Sunday, May 31, 2015

In Defense of PACs

Political Action Committees are almost universally despised.

They allow politicians to avoid responsibility for 'their' advertisements, raise ridiculous amounts of money, and have a history of poor use of the funds.  (Some of them have been accused of diverting money raised for political speech into the hands of the people that run the PAC).

While all this is true, I have recently come to see certain benefits to PACs.  I'm not entirely sure (yet) that PAC's are not evil, but here are the ideas I have been mulling over.

1) PACS, while they may increase (or at least maintain) the big money in politics, put a wall up between the politicians and the money.   Which means large donations to PACs can not hide the kind of outright corrupt bribery made famous by Boss Tweed.   While the money may still be stolen for non-political speech, it will be stolen by the people running the PAC, not the politician.  The politicians may still be corrupt, but we have cut out at least one major method of them stealing from the people.

2)  Attack ads are not anything new, they have always been around.   While the PAC's do protect the politicians from blame, it also allows truly ethical people to run.   At one point in time a saintly man could NOT win an election because he could never get down and dirty enough to beat the devilish men willing to do or say anything.   Some people think this is why McCain lost the 2000 GOP Primary (Bush's people accused him, among other things of being the father of his adopted black child, while McCain said nothing that bad about Bush).  The existence of PACs allow a saintly man to run and still win, if only because his less saintly allies can act without his knowledge or permission.  

Let's assume that PACs are here to stay.  What can we do to make our elections fair while keeping the PACs.

  1. Start actually enforcing strict "no cooperation" rules.   If you run a PAC, you can never talk to anyone connected to a political campaign you are funding.  Not on the phone, not in person.  Put in an exception for listening to public addresses (speeches, ads, etc.)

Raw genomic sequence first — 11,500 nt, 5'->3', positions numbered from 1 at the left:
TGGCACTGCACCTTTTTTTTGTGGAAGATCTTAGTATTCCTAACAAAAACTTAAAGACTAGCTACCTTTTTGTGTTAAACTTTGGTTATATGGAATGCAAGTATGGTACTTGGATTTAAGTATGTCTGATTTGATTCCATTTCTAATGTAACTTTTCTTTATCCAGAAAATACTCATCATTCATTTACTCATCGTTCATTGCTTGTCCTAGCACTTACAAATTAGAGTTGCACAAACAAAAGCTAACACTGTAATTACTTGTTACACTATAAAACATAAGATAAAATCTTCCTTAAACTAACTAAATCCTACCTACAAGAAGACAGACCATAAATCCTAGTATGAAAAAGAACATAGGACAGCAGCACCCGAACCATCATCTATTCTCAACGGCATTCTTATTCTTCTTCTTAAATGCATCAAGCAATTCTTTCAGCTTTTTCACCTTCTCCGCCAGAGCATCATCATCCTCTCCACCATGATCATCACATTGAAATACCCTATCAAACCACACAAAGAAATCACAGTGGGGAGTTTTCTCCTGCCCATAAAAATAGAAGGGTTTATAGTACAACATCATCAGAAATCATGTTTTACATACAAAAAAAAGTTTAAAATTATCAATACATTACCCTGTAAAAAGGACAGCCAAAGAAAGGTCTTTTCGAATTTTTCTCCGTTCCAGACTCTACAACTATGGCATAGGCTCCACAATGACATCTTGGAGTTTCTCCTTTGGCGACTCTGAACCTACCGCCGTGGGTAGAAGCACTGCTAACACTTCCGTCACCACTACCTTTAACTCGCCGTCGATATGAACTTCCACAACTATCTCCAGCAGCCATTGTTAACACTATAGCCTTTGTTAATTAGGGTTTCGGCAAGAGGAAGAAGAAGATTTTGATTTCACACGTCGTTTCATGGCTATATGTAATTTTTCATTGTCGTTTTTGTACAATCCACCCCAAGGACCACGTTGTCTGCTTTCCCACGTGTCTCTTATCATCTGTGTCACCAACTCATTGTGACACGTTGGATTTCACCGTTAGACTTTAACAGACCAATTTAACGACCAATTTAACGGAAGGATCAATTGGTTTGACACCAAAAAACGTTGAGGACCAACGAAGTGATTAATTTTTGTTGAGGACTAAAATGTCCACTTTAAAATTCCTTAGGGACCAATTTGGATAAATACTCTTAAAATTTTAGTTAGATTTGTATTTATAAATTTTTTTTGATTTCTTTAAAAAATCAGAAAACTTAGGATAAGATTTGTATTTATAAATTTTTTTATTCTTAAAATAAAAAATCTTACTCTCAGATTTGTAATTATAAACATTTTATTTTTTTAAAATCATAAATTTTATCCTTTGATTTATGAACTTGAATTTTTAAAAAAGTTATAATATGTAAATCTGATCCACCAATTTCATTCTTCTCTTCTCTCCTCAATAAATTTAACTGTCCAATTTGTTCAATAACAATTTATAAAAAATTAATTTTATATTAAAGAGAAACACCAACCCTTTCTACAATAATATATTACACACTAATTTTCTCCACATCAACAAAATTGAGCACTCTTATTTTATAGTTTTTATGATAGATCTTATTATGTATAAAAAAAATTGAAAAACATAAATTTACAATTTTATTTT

2. Require that only US citizens election may donate to a PACs.   Foreigners, and corporations (which may be secretly owned by foreigners) are not allowed to donate to a PAC - but they may of course independently pay for their own advertisements.  
  3. Require the PAC to list on their website - WITHIN ONE DAY, any donation that exceeds $10,000 and whose name was on the check.  We can set this to some other limit, such as the cut off for the lowest possible tax bracket, currently about $9,000.  When you check your bank account on-line you see it that same day, no reason we can't do a similar rule using modern technology.  Free Speech is a legal right - but there is NO right to anonymous free speech.  
  4. Make a "No Shouting" rule.   Limit spending by any one PAC to more than 1/2 as much the second candidate raised.   Money may be speech, but we don't let one person monopolize the conversation.  Both candidate's speech should be far more important than someone that isn't running.  Similarly, no person may contribute more than that same limit to PACS - so no one can give 1 billion to two PACs that proceed to each spend the maximum allowed.
If we enact these rules, PACs lose a lot of the problems we have with them.  No more will US politics be dominated by anonymous speech from the wealthy.

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